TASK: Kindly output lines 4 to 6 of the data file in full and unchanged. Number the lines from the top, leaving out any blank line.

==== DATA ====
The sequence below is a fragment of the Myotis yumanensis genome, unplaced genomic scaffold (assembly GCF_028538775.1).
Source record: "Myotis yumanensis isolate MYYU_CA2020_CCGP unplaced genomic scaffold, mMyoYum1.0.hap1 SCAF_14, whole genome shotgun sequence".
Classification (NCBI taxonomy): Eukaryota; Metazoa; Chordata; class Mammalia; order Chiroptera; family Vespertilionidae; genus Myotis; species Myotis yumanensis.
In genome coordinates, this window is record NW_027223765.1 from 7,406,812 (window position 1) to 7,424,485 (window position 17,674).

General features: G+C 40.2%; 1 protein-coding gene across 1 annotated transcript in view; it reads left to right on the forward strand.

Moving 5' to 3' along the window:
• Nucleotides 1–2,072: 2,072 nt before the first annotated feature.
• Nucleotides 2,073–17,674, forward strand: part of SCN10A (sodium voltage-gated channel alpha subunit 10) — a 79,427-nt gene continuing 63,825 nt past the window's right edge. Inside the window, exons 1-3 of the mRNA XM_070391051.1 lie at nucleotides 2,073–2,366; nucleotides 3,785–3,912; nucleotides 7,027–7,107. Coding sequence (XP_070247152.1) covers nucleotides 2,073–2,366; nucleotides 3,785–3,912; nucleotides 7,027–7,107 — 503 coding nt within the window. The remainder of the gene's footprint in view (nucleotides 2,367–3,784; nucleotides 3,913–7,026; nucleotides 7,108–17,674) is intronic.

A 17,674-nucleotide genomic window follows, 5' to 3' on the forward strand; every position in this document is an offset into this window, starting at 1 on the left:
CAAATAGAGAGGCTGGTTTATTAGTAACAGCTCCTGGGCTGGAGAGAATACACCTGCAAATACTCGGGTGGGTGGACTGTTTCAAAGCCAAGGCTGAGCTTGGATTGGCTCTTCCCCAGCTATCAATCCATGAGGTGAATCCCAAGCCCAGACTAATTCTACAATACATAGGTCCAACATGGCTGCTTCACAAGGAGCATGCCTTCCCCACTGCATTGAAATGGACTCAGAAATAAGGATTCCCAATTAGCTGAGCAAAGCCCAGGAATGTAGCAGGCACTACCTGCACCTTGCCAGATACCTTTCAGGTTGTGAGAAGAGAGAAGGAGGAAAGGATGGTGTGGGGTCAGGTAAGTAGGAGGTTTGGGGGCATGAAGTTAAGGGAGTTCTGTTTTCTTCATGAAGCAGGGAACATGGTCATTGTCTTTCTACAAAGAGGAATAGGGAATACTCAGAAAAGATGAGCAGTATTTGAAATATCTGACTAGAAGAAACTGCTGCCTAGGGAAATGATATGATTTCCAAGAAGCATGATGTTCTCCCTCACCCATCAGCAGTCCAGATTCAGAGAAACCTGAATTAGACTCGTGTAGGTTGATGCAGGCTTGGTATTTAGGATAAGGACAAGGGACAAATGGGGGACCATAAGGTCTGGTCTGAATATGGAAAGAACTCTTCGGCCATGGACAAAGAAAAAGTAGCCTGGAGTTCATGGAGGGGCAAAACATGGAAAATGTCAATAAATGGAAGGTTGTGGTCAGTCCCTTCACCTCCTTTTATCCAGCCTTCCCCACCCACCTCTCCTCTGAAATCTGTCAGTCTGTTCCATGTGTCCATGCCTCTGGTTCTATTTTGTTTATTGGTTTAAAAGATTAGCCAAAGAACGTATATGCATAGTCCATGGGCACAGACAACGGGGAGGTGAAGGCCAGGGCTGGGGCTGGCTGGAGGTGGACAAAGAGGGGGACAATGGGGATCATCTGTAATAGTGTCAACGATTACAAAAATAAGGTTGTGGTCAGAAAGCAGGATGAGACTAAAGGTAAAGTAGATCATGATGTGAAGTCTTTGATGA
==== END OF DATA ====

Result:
In genome coordinates, this window is record NW_027223765.1 from 7,406,812 (window position 1) to 7,424,485 (window position 17,674).

General features: G+C 40.2%; 1 protein-coding gene across 1 annotated transcript in view; it reads left to right on the forward strand.

Moving 5' to 3' along the window: